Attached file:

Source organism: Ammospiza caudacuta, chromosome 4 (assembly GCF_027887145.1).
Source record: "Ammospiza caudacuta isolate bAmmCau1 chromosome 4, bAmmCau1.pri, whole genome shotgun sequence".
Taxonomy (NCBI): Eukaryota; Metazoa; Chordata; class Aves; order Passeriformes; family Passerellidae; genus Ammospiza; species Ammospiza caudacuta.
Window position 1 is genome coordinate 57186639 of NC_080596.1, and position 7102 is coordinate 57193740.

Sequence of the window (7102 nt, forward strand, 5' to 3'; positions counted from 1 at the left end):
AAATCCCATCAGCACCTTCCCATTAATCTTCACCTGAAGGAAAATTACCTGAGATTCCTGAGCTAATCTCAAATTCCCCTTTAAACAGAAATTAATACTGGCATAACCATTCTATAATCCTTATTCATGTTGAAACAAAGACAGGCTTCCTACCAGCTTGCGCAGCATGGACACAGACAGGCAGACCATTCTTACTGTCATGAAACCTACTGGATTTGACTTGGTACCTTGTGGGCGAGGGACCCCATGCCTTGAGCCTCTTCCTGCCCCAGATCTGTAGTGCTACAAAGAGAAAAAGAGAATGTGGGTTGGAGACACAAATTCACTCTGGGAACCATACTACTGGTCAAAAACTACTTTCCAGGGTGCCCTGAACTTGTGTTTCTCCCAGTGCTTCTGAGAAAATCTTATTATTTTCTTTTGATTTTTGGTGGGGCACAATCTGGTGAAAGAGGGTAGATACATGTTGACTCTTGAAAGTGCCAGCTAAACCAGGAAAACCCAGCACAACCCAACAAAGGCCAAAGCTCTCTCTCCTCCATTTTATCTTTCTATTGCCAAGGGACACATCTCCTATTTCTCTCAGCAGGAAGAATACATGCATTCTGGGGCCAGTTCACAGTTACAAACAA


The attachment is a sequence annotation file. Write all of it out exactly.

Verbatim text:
Source organism: Ammospiza caudacuta, chromosome 4 (assembly GCF_027887145.1).
Source record: "Ammospiza caudacuta isolate bAmmCau1 chromosome 4, bAmmCau1.pri, whole genome shotgun sequence".
Taxonomy (NCBI): Eukaryota; Metazoa; Chordata; class Aves; order Passeriformes; family Passerellidae; genus Ammospiza; species Ammospiza caudacuta.
Window position 1 is genome coordinate 57186639 of NC_080596.1, and position 7102 is coordinate 57193740.

Sequence of the window (7102 nt, forward strand, 5' to 3'; positions counted from 1 at the left end):
AAATCCCATCAGCACCTTCCCATTAATCTTCACCTGAAGGAAAATTACCTGAGATTCCTGAGCTAATCTCAAATTCCCCTTTAAACAGAAATTAATACTGGCATAACCATTCTATAATCCTTATTCATGTTGAAACAAAGACAGGCTTCCTACCAGCTTGCGCAGCATGGACACAGACAGGCAGACCATTCTTACTGTCATGAAACCTACTGGATTTGACTTGGTACCTTGTGGGCGAGGGACCCCATGCCTTGAGCCTCTTCCTGCCCCAGATCTGTAGTGCTACAAAGAGAAAAAGAGAATGTGGGTTGGAGACACAAATTCACTCTGGGAACCATACTACTGGTCAAAAACTACTTTCCAGGGTGCCCTGAACTTGTGTTTCTCCCAGTGCTTCTGAGAAAATCTTATTATTTTCTTTTGATTTTTGGTGGGGCACAATCTGGTGAAAGAGGGTAGATACATGTTGACTCTTGAAAGTGCCAGCTAAACCAGGAAAACCCAGCACAACCCAACAAAGGCCAAAGCTCTCTCTCCTCCATTTTATCTTTCTATTGCCAAGGGACACATCTCCTATTTCTCTCAGCAGGAAGAATACATGCATTCTGGGGCCAGTTCACAGTTACAAACAA